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Hand-operated Devices For Moving Swell Shades


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#41 Vox Humana

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Posted 26 August 2015 - 11:59 PM

On the grounds that most organists are not required to sing whilst playing, a plastic pipe (thoroughly disinfected, of course) could be provided which the organist could place in his/her mouth and control the opening/closing of the box by blowing or sucking.  I'm being perfectly serious, I assure you, and the technology is certainly available to sense air pressure or vacuum.

 

Undoubtedly we have many players who could cope with this. On the other hand, I can think of a number of organists whose honest, but not exactly trouble-free, exertions at the console would inevitably result in a quite unpredictable sequence of involuntary, violent vacillations of the swell shutters - assuming they could keep the pipe in their mouths.



#42 David Drinkell

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Posted 27 August 2015 - 01:47 AM

It's been done.  Someone in the nineteenth century (I think it was Willis) invented a system whereby the player blew into a mouthpiece, which triggered a pneumatic device which worked the shutters.  As may be gathered - it didn't catch on....

 

Manchester Cathedral organ at one time had a device whereby sitting on the stool turned on the hydraulic blower.  Kendrick Pyne was quite proud of it until a] a visitor said it reminded him of the automatic flush in a railway station lavatory and b] the choristers discovered that by raising the seat and turning the lever over they could reverse the action, so that the blower went off when the player sat down and the wind ran out during the opening voluntary.



#43 Andrew Butler

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Posted 27 August 2015 - 06:20 AM

The now retired secretary of our organists' association once told me about a Conacher instrument he had practiced on as a young man where the back-rest was connected to the swell shuttersl. I took it he was pulling my leg, because he has a wicked sense of humour. Evidently not.

It sounds utterly impracticable though. Presumably it would have to be sprung so as to follow when the organist leaned forward. I have visions of the shutters slamming shut as the organist reached forward to turn the page, and the Swell manual becoming almost unreachable with the box open. Or perhaps vice versa.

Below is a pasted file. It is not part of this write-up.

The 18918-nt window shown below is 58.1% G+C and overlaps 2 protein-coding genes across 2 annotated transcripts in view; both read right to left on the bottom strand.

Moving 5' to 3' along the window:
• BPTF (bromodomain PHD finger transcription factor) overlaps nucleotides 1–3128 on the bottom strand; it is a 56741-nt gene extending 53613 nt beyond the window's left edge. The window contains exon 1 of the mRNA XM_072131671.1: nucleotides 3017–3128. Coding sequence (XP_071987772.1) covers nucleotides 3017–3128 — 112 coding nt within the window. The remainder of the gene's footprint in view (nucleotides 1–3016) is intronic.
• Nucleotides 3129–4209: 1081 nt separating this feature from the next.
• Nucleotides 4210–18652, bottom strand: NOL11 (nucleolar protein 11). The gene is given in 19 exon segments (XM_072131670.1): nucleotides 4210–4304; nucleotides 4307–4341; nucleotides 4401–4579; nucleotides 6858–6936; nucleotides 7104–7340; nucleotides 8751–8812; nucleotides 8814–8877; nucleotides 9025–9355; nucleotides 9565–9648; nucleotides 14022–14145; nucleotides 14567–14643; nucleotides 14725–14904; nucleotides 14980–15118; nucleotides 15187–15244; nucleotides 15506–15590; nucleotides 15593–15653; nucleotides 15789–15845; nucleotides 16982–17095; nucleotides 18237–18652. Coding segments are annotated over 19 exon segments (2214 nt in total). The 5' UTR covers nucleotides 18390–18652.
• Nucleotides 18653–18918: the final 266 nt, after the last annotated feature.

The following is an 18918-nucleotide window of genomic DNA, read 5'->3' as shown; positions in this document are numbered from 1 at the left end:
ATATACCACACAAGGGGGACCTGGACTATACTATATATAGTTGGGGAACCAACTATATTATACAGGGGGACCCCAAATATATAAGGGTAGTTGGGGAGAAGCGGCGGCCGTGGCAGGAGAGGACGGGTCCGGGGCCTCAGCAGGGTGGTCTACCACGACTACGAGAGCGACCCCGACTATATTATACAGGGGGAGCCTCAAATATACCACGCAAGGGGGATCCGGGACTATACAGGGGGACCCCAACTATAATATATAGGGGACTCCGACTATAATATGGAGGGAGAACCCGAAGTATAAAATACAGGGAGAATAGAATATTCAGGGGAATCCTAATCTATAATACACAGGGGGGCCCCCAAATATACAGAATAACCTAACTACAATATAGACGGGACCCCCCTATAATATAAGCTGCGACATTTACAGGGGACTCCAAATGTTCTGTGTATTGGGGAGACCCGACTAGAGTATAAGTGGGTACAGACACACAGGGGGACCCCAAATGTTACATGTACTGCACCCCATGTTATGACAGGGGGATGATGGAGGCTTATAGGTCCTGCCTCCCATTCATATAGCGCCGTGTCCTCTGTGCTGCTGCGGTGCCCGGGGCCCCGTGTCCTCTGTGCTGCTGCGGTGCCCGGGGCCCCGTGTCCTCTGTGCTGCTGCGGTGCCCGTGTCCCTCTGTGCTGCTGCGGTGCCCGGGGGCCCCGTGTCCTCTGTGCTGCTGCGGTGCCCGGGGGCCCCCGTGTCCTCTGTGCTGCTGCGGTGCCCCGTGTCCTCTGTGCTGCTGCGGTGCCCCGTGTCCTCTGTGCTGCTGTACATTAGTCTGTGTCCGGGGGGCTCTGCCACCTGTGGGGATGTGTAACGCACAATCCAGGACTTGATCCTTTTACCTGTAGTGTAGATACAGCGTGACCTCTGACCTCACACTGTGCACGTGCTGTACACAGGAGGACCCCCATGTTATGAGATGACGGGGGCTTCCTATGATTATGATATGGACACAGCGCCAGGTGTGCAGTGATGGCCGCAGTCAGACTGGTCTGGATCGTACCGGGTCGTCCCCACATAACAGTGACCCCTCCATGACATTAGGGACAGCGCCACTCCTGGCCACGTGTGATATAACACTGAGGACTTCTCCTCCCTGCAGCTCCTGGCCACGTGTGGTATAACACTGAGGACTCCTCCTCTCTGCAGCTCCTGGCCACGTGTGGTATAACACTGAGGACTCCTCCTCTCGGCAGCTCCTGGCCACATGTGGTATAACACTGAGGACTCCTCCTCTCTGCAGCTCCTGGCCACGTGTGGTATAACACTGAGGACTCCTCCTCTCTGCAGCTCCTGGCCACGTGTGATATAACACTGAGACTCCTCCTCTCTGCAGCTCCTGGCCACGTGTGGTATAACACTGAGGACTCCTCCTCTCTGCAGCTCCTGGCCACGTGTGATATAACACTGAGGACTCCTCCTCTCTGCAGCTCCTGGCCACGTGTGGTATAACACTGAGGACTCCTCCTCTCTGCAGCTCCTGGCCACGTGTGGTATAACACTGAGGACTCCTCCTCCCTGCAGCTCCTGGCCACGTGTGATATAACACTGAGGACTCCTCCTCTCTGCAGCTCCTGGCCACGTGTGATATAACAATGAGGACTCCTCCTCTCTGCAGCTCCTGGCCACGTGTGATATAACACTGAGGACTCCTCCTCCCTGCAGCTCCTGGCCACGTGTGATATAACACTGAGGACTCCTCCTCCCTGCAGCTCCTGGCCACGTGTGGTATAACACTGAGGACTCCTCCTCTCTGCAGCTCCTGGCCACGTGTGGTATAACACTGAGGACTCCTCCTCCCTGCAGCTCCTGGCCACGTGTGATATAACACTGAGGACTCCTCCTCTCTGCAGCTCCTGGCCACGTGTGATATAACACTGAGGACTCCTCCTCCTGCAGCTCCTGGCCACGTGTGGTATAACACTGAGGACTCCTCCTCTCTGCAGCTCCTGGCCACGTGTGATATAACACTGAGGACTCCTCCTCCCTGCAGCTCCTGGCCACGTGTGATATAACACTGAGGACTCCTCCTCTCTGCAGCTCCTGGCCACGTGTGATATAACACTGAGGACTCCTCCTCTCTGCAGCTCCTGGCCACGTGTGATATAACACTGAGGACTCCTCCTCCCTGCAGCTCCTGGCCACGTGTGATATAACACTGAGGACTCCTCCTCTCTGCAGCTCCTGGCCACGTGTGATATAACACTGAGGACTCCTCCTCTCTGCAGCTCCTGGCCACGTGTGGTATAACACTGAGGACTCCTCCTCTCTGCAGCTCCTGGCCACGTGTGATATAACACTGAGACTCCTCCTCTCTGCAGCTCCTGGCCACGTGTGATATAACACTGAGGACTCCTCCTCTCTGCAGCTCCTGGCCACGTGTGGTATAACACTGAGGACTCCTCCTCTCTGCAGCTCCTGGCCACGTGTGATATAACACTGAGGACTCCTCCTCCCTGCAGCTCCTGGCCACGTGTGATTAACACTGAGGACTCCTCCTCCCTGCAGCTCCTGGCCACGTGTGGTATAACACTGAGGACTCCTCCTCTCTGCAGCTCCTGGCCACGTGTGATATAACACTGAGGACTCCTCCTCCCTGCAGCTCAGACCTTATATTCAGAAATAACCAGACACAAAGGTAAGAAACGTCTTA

Has anyone come across such a contraption?

Yes - I've heard of this.  Can't remember where though.



#44 Andrew Butler

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Posted 27 August 2015 - 06:23 AM

http://www.npor.org.....html?RI=E00594 - This has manually operated shutters to the GREAT to adjust sound in the gallery....



#45 Andrew Butler

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Posted 27 August 2015 - 06:40 AM

I'm sure there is a village organ somewhere in Norfolk with shutters operated by hand lever.....



#46 Colin Pykett

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Posted 27 August 2015 - 08:29 AM


 

At Southwark, due to the odd position of the console, one of the most arresting effects the player heard from the Swell was the crash of the shutters if one forgot about the nature of the Swell pedals.

 

 

In the original infinite speed and gradation patent there is mention  of an automatic deceleration feature to prevent the shutters slamming shut as they got near to the fully-closed position, but it does not say how it might have worked.  I figured out a possible mechanism but have no idea whether it, or an alternative, was ever implemented (PM me if you want to prolong this discussion privately as it is probably not of wide interest).  Hope-Jones had used an electropneumatic brake much earlier which was activated when the shutter speed reached a preset level.

 

 

 

 

On the grounds that most organists are not required to sing whilst playing, a plastic pipe (thoroughly disinfected, of course) could be provided which the organist could place in his/her mouth and control the opening/closing of the box by blowing or sucking.  I'm being perfectly serious, I assure you, and the technology is certainly available to sense air pressure or vacuum.

 

 

 

Breath-operated MIDI pressure controllers have been available for a long time to simulate wind instruments.  It would be a simple matter to integrate these with a modern electric action.

 

CEP


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#47 David Drinkell

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Posted 27 August 2015 - 12:10 PM

SS Peter & Paul, Oulton, Norfolk, has an organ built by Archie Chaffey of Cawston in which the shutters are controlled by a slide above the upper manual.  He was an amateur enthusiast - the keys and draw-stops were second-hand but he made everything else himself, including the pipes, which have wood basses and trebles made of paper or cardboard with wooden mouths.  In case you're wondering, it's a decent little job and sounds rather nice.



#48 Jon Dods

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Posted 27 August 2015 - 07:36 PM

A propos of nothing in particular, the organ of St Mary's Abbey Oulton has 'enclosed nuns' according to NPOR. Not a stop I've come across, either enclosed or unenclosed.



#49 John Robinson

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Posted 27 August 2015 - 09:27 PM

A propos of nothing in particular, the organ of St Mary's Abbey Oulton has 'enclosed nuns' according to NPOR.

Hopefully not bricked up!

 

Or perhaps it is something along the lines of the central European 'nachtigall'!



#50 Andrew Butler

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Posted 28 August 2015 - 09:38 AM

A propos of nothing in particular, the organ of St Mary's Abbey Oulton has 'enclosed nuns' according to NPOR. Not a stop I've come across, either enclosed or unenclosed.

 

That is Oulton, Staffordshire. The NPOR survey is incomplete - just listing footages of stops on each division.  They are an enclosed order of nuns!



#51 dave the pipe

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Posted 28 August 2015 - 02:11 PM

Yes - I've heard of this.  Can't remember where though.